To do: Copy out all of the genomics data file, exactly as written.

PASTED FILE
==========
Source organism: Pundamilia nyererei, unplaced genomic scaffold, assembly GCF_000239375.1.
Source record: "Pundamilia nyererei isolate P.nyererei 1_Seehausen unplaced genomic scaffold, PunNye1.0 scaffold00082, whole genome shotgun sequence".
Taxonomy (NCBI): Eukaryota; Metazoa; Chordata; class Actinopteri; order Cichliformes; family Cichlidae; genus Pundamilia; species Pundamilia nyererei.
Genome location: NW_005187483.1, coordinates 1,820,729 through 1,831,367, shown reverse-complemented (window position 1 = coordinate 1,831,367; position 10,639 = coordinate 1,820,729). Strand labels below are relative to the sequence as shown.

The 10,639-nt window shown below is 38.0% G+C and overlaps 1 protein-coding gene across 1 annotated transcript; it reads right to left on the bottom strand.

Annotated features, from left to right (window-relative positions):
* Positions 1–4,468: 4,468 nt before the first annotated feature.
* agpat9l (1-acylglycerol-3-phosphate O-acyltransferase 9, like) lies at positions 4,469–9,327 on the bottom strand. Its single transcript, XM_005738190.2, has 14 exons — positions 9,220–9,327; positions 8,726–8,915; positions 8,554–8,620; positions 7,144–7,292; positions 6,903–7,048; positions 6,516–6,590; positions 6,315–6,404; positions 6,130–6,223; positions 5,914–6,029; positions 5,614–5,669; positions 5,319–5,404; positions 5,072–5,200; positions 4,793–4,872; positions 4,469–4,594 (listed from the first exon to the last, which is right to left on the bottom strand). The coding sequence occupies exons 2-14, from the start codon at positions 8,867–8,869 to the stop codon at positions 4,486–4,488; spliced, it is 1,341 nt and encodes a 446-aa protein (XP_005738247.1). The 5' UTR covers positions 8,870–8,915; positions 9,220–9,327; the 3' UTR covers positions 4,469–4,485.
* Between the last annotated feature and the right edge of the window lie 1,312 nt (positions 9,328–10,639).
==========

Source organism: Pundamilia nyererei, unplaced genomic scaffold, assembly GCF_000239375.1.
Source record: "Pundamilia nyererei isolate P.nyererei 1_Seehausen unplaced genomic scaffold, PunNye1.0 scaffold00082, whole genome shotgun sequence".
Taxonomy (NCBI): Eukaryota; Metazoa; Chordata; class Actinopteri; order Cichliformes; family Cichlidae; genus Pundamilia; species Pundamilia nyererei.
Genome location: NW_005187483.1, coordinates 1,820,729 through 1,831,367, shown reverse-complemented (window position 1 = coordinate 1,831,367; position 10,639 = coordinate 1,820,729). Strand labels below are relative to the sequence as shown.

The 10,639-nt window shown below is 38.0% G+C and overlaps 1 protein-coding gene across 1 annotated transcript; it reads right to left on the bottom strand.

Annotated features, from left to right (window-relative positions):
* Positions 1–4,468: 4,468 nt before the first annotated feature.
* agpat9l (1-acylglycerol-3-phosphate O-acyltransferase 9, like) lies at positions 4,469–9,327 on the bottom strand. Its single transcript, XM_005738190.2, has 14 exons — positions 9,220–9,327; positions 8,726–8,915; positions 8,554–8,620; positions 7,144–7,292; positions 6,903–7,048; positions 6,516–6,590; positions 6,315–6,404; positions 6,130–6,223; positions 5,914–6,029; positions 5,614–5,669; positions 5,319–5,404; positions 5,072–5,200; positions 4,793–4,872; positions 4,469–4,594 (listed from the first exon to the last, which is right to left on the bottom strand). The coding sequence occupies exons 2-14, from the start codon at positions 8,867–8,869 to the stop codon at positions 4,486–4,488; spliced, it is 1,341 nt and encodes a 446-aa protein (XP_005738247.1). The 5' UTR covers positions 8,870–8,915; positions 9,220–9,327; the 3' UTR covers positions 4,469–4,485.
* Between the last annotated feature and the right edge of the window lie 1,312 nt (positions 9,328–10,639).